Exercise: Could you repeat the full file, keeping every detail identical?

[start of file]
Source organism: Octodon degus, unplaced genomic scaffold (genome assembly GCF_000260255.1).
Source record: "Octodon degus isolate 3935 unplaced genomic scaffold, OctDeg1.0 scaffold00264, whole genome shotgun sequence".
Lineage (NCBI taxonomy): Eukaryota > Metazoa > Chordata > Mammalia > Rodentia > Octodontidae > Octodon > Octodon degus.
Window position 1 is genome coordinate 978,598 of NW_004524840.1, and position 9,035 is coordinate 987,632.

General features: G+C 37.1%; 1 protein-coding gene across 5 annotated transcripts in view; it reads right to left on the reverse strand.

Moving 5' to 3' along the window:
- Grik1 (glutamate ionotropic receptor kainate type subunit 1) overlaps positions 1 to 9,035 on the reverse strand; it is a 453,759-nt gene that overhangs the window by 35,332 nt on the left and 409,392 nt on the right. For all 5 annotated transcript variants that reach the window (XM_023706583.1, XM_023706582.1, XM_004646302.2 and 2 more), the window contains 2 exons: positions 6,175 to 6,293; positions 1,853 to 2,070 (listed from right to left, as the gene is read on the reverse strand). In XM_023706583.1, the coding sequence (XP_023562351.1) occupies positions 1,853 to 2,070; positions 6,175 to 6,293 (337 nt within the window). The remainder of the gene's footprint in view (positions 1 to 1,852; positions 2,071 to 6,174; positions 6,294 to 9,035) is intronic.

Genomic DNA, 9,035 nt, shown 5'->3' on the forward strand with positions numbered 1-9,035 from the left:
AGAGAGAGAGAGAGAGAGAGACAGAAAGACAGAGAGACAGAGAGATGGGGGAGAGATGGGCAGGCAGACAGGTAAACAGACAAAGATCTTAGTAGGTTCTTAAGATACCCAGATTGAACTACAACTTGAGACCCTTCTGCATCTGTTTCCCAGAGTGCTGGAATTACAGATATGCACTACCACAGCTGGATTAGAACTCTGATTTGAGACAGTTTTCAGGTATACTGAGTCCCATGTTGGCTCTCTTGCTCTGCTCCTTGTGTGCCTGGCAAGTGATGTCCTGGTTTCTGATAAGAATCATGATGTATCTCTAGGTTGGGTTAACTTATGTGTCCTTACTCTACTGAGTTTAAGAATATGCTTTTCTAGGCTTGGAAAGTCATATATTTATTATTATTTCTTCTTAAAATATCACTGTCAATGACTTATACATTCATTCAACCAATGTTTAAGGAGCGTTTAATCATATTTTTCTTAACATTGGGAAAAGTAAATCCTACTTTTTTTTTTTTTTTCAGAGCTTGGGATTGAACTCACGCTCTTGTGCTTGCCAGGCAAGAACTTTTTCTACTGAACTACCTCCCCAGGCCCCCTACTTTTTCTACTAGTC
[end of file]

Source organism: Octodon degus, unplaced genomic scaffold (genome assembly GCF_000260255.1).
Source record: "Octodon degus isolate 3935 unplaced genomic scaffold, OctDeg1.0 scaffold00264, whole genome shotgun sequence".
Lineage (NCBI taxonomy): Eukaryota > Metazoa > Chordata > Mammalia > Rodentia > Octodontidae > Octodon > Octodon degus.
Window position 1 is genome coordinate 978,598 of NW_004524840.1, and position 9,035 is coordinate 987,632.

General features: G+C 37.1%; 1 protein-coding gene across 5 annotated transcripts in view; it reads right to left on the reverse strand.

Moving 5' to 3' along the window:
- Grik1 (glutamate ionotropic receptor kainate type subunit 1) overlaps positions 1 to 9,035 on the reverse strand; it is a 453,759-nt gene that overhangs the window by 35,332 nt on the left and 409,392 nt on the right. For all 5 annotated transcript variants that reach the window (XM_023706583.1, XM_023706582.1, XM_004646302.2 and 2 more), the window contains 2 exons: positions 6,175 to 6,293; positions 1,853 to 2,070 (listed from right to left, as the gene is read on the reverse strand). In XM_023706583.1, the coding sequence (XP_023562351.1) occupies positions 1,853 to 2,070; positions 6,175 to 6,293 (337 nt within the window). The remainder of the gene's footprint in view (positions 1 to 1,852; positions 2,071 to 6,174; positions 6,294 to 9,035) is intronic.

Genomic DNA, 9,035 nt, shown 5'->3' on the forward strand with positions numbered 1-9,035 from the left:
AGAGAGAGAGAGAGAGAGAGACAGAAAGACAGAGAGACAGAGAGATGGGGGAGAGATGGGCAGGCAGACAGGTAAACAGACAAAGATCTTAGTAGGTTCTTAAGATACCCAGATTGAACTACAACTTGAGACCCTTCTGCATCTGTTTCCCAGAGTGCTGGAATTACAGATATGCACTACCACAGCTGGATTAGAACTCTGATTTGAGACAGTTTTCAGGTATACTGAGTCCCATGTTGGCTCTCTTGCTCTGCTCCTTGTGTGCCTGGCAAGTGATGTCCTGGTTTCTGATAAGAATCATGATGTATCTCTAGGTTGGGTTAACTTATGTGTCCTTACTCTACTGAGTTTAAGAATATGCTTTTCTAGGCTTGGAAAGTCATATATTTATTATTATTTCTTCTTAAAATATCACTGTCAATGACTTATACATTCATTCAACCAATGTTTAAGGAGCGTTTAATCATATTTTTCTTAACATTGGGAAAAGTAAATCCTACTTTTTTTTTTTTTTTCAGAGCTTGGGATTGAACTCACGCTCTTGTGCTTGCCAGGCAAGAACTTTTTCTACTGAACTACCTCCCCAGGCCCCCTACTTTTTCTACTAGTC